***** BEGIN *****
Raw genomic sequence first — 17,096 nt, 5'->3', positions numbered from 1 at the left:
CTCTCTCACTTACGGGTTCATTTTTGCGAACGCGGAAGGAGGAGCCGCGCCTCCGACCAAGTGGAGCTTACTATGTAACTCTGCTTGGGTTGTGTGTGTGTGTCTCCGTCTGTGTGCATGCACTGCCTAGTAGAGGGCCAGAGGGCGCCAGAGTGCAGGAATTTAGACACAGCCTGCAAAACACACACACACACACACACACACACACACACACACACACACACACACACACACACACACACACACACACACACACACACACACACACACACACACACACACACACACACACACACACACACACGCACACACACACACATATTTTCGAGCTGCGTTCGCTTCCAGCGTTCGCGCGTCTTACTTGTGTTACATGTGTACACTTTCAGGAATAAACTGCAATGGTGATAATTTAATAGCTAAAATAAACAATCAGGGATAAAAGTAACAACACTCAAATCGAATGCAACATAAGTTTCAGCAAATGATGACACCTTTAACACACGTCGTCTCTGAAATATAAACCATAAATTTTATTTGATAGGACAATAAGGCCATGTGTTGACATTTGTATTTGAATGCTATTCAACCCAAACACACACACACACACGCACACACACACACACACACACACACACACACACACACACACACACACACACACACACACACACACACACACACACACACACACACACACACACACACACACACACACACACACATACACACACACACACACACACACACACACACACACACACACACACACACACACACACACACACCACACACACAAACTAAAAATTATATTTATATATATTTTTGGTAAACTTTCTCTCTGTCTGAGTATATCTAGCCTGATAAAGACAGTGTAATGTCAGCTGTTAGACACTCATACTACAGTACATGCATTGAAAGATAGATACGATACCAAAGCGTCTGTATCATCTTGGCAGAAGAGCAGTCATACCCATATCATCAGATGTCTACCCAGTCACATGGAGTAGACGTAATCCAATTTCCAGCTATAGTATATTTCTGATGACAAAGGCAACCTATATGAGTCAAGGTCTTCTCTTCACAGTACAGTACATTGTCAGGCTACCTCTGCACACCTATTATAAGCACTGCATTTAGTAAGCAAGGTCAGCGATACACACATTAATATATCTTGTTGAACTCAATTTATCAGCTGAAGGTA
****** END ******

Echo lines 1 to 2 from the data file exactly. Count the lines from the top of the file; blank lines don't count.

Raw genomic sequence first — 17,096 nt, 5'->3', positions numbered from 1 at the left:
CTCTCTCACTTACGGGTTCATTTTTGCGAACGCGGAAGGAGGAGCCGCGCCTCCGACCAAGTGGAGCTTACTATGTAACTCTGCTTGGGTTGTGTGTGTGTGTCTCCGTCTGTGTGCATGCACTGCCTAGTAGAGGGCCAGAGGGCGCCAGAGTGCAGGAATTTAGACACAGCCTGCAAAACACACACACACACACACACACACACACACACACACACACACACACACACACACACACACACACACACACACACACACACACACACACACACACACACACACACACACACACACACACACACACGCACACACACACACATATTTTCGAGCTGCGTTCGCTTCCAGCGTTCGCGCGTCTTACTTGTGTTACATGTGTACACTTTCAGGAATAAACTGCAATGGTGATAATTTAATAGCTAAAATAAACAATCAGGGATAAAAGTAACAACACTCAAATCGAATGCAACATAAGTTTCAGCAAATGATGACACCTTTAACACACGTCGTCTCTGAAATATAAACCATAAATTTTATTTGATAGGACAATAAGGCCATGTGTTGACATTTGTATTTGAATGCTATTCAACCCAAACACACACACACACACGCACACACACACACACACACACACACACACACACACACACACACACACACACACACACACACACACACACACACACACACACACACACACACACACACACACACACACACACACATACACACACACACACACACACACACACACACACACACACACACACACACACACACACACACACCACACACACAAACTAAAAATTATATTTATATATATTTTTGGTAAACTTTCTCTCTGTCTGAGTATATCTAGCCTGATAAAGACAGTGTAATGTCAGCTGTTAGACACTCATACTACAGTACATGCATTGAAAGATAGATACGATACCAAAGCGTCTGTATCATCTTGGCAGAAGAGCAGTCATACCCATATCATCAGATGTCTACCCAGTCACATGGAGTAGACGTAATCCAATTTCCAGCTATAGTATATTTCTGATGACAAAGGCAACCTATATGAGTCAAGGTCTTCTCTTCACAGTACAGTACATTGTCAGGCTACCTCTGCACACCTATTATAAGCACTGCATTTAGTAAGCAAGGTCAGCGATACACACATTAATATATCTTGTTGAACTCAATTTATCAGCTGAAGGTA